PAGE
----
Channeling Dickens

Over the past few days, I had the honour of presenting as part of a panel at The Gathering 2.0,  the Suncor Energy Foundation's bringing together of social profit and community benefit sector leaders from across the country.  I was joined by Chile Hidalgo from the Foundation Strategy Group out of Boston, and Jessica Bolduc, an inspiring leader from the 4 R's Youth Movement.  We were tasked with providing voices from different vantage points in the system.  At first, I really didn't know what I could say that would possibly be useful.

I'm in an incredibly beautiful and wonderful place now - working for the United Way, continuing to celebrate the arts, writing and painting - but it's been a helluva year.  I lost an election.  An organization that I founded (EWB) fell on hard, and likely fatal, times.  And I faced the great uncertainty of not knowing what I would do as my Keyano College career came to an end.  Add to that, the findings of the recent KPMG audit, and it became clear that I needed to start my short presentation with some Dickens.

It was the best of times, it was the worst of times, it was the age of wisdom, it was the age of foolishness, it was the epoch of belief, it was the epoch of incredulity, it was the season of Light, it was the season of Darkness, it was the spring of hope, it was the winter of despair, we had everything before us, we had nothing before us, we were all going direct to Heaven, we were all going direct the other way.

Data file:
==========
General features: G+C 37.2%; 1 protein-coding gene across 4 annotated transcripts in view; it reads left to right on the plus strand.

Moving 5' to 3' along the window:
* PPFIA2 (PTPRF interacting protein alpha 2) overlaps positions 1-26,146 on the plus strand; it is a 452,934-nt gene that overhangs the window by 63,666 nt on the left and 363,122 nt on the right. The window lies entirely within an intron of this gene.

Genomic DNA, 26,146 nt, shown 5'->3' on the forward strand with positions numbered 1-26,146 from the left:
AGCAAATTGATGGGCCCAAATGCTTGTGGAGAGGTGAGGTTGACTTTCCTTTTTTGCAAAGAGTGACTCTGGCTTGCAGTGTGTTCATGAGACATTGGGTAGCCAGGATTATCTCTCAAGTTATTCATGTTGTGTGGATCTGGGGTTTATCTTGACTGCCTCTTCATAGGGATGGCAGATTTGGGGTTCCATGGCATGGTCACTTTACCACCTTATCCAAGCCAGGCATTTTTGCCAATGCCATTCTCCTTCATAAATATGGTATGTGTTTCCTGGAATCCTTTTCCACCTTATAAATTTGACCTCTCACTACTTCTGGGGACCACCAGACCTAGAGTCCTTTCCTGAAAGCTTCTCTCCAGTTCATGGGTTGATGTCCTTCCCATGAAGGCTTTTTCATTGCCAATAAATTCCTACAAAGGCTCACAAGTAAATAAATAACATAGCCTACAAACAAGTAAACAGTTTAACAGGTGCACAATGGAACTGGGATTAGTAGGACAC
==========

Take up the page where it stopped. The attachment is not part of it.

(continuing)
In so many ways, Dickens projected over 150 years ago, the great dichotomy of perspectives about Wood Buffalo, and in some ways, my time on Council from 2010 to 2013.

As a "recovered" politician - a line that usually gets a laugh - and as a person who has suffered the slings and arrows of numerous changes that could easily be seen (and felt) as defeats, I have chosen to embrace the rich lessons that are contained in these kind of life events.

The Adaptive Cycle, a model that factored heavily in the Sustainable Communities Conference and The Gathering, both of which occurred last week (Yes. I'm exhausted), provides a path to resiliency that includes drawing out the lessons from when the proverbial poop hits the fan (or when the forest burns down), as opposed to pointing fingers and trying to assign blame.

Ever so ironically, one year ago, when I attended The Gathering 1.0, I was in the dying days of the municipal election campaign (literally and figuratively).  Being able to check out of the ferocity of that race, if only for a few days, was a blessing.  But flying home to Fort McMurray from Calgary, the stress and anxiety started to creep in and I decided I needed to draw what I was feeling.  I shared the resulting mind map yesterday morning and how it helped me clearly see the things that were within my control, those things that were not, and the lessons that I needed to learn.

To be honest, while I vocalized that anything was possible in an election race, in my heart, I thought I was safe, that I would be re-elected.  However, looking back on that mind map from one year ago, I had actually drawn the eventuality that I would not be serving a second term on council.  At least, that's how I interpret it one year later.

The seeds of my success are sown in soil rich with failure.  My soil is particularly fertile after the year that was.

- - - -

I am deeply grateful to Cathy Glover and the Suncor Energy Foundation team for inviting me to draw at The Gathering and participate in the "Voices from the Sector" panel.  I was incredibly inspired by many things, but especially the indigenous voices in the space, young and old.  Their courage, honesty and hope took The Gathering to a place that was truly magical and moving.  I was proud of all my brothers and sisters that were there, and honoured to be among them.


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